Legal Aid

Admittedly, most of what I know about legal aid comes from Rumpole.  I know that it’s not overly remunerative, but it works well enough and means that people who need good legal representation can get it.  I was horrified to hear from a barrister friend about the changes to be imposed.

Legal aid will be, in effect, privatised.  It will be put out to tender and a defendant will have no choice but the cheapest.  If the defendant manages to pay for another lawyer instead, (s)he will not be awarded costs if successful.  Funding is to be withdrawn entirely from some areas of law.

This stupidity was squeezed through Parliament, having been rejected 14 times by the Lords.  (I wish the Lords had the upper hand as well as the upper house.  Sensible fellows.)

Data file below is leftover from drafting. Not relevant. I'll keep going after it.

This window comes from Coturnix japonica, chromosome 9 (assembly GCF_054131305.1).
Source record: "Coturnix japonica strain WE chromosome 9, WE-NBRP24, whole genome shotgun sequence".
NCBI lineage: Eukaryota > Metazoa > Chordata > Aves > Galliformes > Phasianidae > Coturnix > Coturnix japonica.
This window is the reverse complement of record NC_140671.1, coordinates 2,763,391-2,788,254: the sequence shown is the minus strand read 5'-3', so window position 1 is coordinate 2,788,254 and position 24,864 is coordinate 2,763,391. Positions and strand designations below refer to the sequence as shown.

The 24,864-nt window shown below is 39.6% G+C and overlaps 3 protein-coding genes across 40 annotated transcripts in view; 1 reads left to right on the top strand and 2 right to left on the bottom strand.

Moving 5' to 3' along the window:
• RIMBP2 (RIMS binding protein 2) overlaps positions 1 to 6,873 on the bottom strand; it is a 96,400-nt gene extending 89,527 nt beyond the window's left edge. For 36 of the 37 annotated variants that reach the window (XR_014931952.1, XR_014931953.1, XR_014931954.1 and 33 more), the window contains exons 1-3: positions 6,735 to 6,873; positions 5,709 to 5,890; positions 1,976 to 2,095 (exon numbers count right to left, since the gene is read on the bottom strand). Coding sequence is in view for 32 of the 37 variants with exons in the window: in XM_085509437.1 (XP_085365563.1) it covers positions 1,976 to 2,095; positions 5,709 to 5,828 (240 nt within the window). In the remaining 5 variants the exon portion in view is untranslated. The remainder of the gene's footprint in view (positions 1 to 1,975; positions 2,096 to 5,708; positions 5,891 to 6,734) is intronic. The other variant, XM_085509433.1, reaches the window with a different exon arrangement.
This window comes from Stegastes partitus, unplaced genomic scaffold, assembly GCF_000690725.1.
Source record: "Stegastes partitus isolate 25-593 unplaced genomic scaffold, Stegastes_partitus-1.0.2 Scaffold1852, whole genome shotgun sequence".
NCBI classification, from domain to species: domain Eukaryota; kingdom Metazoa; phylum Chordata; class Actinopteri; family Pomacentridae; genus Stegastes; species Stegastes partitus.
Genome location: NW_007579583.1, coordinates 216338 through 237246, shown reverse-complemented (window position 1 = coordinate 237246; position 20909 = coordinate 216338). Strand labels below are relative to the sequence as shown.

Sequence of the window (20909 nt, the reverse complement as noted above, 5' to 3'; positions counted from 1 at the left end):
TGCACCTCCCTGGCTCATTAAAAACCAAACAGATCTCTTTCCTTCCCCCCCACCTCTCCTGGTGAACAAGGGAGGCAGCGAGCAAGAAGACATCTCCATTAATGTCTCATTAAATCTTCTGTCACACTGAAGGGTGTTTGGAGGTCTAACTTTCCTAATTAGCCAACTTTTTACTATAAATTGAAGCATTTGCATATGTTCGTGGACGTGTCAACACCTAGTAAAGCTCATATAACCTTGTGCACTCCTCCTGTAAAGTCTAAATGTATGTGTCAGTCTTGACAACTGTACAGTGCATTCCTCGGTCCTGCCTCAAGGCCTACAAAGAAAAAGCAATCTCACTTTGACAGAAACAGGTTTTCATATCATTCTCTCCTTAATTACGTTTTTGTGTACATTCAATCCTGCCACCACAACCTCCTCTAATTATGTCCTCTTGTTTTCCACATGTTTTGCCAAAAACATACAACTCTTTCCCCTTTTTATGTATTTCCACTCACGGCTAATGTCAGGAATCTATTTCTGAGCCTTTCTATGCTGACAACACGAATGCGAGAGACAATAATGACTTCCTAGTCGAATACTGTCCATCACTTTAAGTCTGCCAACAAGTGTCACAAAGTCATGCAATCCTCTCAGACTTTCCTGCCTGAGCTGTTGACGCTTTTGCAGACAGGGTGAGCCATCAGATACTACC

Why is there still this obsession with tendering and privatisation?  We are seeing every day that it doesn’t work.  Monetary value is only relevant for consumables:  you can’t put a price on liberty, or on health, or on education.  When you have a limited amount of money to spend, it’s much more sensible to do as is now done:  set a fee that the government will pay lawyers (or doctors or teachers or whoever), and rely on the public-spirit and moral backbone of professionals, who really care about what they do, to accept those low fees.

Now non-specialist firms like Eddie Stobart are moving in to make a profit from the law, as profit is what the law has been reduced to.

Meanwhile, Russian oligarchs can swan into London and use the tax-paid-for courts for almost free to sort out their nefarious dealings. As my barrister said, Abramovich and Berezovsky took up lots of court time, but paid only a few thousand (compared with the vast sums paid to lawyers – and hotels and whores).  As usual, the poor are subsidising the rich.

These changes are such obvious inanity that I can’t quite believe they’re happening.  But they are.

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